‘Jigsaw’ instills humor within its Ypsilanti audience

Petie the Dog (PTD) Productions’ presentation of the play “Jigsaw” is lively and lighthearted. The play was written by Dawn Powell in 1934, but has not enjoyed much popularity over the years. The Midwest premier run took place at Ypsilanti’s Riverside Arts Center, 76 N Huron St., on Dec. 5 and is running through Dec. 14.

Set in the New York City of the 1930s, the first act sets up the lives and quirks of the residents.
From the acerbic comments of the saucy Letty Walters to the over-the-top flighty nature of Claire Burnell, a New York divorcée nearing 40, characters in “Jigsaw” are animated and quick-witted. Del Marsh, a married man who stays with Claire when he’s in town, is smart and bossy, while Claire’s new beau, a younger man named Nate Gifford, is awkward. Several others, like the bawdy Frank
Mason and put-upon maid Rosa, flit in and out of the narrative.

When Claire’s daughter, Julie, arrives, drama arrives too. It turns out that Julie, despite being a mere slip of a schoolgirl at 16, saw Nate Gifford first, and is ready to battle her mother to get what she wants: marriage.

For the most part, PTD’s production of “Jigsaw” is exactly what one would expect from community theater. There’s a mixture of people taking time out of their lives to make a little theater come to life. Some are really great, and the casting was spot-on. Adam Weakley as Del Marsh and Rachel
Robbins Toon as Letty Walters both had a particularly blasé attitude down, as expected for jaded New Yorkers. Mark Batell as Frank Mason and Carla Margolis as Mrs. Finch, a late-comer in the third act, both highlight the comedic nature of their characters.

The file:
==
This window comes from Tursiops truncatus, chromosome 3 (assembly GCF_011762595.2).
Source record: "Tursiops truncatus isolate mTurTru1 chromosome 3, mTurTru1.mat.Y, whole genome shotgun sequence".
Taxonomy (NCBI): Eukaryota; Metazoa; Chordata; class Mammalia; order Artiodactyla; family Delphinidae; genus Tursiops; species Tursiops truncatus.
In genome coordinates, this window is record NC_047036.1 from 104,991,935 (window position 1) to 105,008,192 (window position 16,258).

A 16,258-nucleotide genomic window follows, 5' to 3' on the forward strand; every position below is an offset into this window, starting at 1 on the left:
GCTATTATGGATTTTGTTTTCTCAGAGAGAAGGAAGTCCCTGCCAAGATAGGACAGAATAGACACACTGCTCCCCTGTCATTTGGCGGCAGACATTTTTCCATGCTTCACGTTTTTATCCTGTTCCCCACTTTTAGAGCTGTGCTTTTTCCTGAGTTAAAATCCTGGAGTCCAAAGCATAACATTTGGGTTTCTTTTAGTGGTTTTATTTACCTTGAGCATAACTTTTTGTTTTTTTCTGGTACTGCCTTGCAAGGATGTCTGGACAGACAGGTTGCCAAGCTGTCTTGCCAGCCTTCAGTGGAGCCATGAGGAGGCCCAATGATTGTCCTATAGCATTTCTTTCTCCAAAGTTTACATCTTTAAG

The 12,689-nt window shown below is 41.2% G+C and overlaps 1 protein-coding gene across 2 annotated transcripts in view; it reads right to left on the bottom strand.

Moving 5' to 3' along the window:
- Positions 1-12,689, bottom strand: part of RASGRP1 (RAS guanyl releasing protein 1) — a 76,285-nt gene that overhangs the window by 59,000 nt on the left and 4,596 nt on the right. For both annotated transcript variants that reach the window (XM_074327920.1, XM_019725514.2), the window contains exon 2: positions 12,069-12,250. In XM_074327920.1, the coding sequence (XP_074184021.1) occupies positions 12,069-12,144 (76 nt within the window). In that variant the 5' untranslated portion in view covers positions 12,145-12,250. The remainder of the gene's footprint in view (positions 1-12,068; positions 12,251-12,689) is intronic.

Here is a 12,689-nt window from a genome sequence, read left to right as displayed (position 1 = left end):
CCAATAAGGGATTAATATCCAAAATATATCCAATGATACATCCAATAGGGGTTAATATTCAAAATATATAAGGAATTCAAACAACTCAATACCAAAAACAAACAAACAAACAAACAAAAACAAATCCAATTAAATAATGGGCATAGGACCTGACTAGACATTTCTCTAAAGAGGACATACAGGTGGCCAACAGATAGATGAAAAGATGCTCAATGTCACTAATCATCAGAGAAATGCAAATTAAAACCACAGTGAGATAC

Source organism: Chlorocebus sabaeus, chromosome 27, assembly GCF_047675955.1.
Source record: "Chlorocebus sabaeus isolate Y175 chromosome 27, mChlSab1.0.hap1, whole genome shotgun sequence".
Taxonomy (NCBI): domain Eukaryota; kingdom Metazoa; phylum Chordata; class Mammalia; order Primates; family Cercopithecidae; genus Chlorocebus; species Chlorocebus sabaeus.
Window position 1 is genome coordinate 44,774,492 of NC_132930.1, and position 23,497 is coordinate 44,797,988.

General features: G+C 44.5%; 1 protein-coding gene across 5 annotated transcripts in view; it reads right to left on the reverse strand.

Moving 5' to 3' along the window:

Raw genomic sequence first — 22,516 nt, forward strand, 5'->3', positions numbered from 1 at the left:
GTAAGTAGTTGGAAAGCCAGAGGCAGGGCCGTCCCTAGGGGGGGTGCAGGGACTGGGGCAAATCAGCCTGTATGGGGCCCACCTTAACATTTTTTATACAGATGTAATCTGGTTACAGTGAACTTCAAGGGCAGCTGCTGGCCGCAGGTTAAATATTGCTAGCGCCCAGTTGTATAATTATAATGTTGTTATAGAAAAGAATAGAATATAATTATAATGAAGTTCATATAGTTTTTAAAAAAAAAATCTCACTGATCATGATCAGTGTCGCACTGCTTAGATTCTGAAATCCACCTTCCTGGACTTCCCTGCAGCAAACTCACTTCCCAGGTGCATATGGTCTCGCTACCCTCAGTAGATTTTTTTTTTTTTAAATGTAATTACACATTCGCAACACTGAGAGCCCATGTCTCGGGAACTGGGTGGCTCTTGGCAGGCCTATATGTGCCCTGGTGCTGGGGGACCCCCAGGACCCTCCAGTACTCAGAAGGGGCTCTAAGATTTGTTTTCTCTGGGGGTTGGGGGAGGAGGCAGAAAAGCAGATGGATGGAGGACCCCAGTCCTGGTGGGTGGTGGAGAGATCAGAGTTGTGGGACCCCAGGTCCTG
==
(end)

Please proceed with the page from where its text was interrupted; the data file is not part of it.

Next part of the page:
Definitely the least believable character, though not without his merits, was Morgan Brown as Nate Gifford. While his lines declaimed him as a debauched, immoral and depraved, his actions painted him as submissive and unimpassioned. His lines tended to be not inflected as well. Not exactly the kind of man to inspire a catfight between a mother and a daughter.

For the most part though, the cast came together quite nicely, and between physical comedy, narrative drama and character portrayals, the audience was drawn into the outcome of the play. The cast also drew laughs throughout the play.

The biggest weakness was perhaps not in the performances themselves, but rather in the structure of the play. Written in three acts, there is an unbalance between the first act and the latter two acts.
In the first act, time is spent creating the atmosphere of this hotel, where marriages mean little, characters are quirky and time is spent dallying about on whatever it pleases. The second two acts are most focused on the pursuit of Nate Gifford by both Claire and Julie Burnell. While very funny, a lot of the character development that begins to take place in the first act falls out of view.

Despite these flaws, the performance was highly enjoyable. Jolly, amusing and bubbly, it was a lovely evening out in Ypsilanti.

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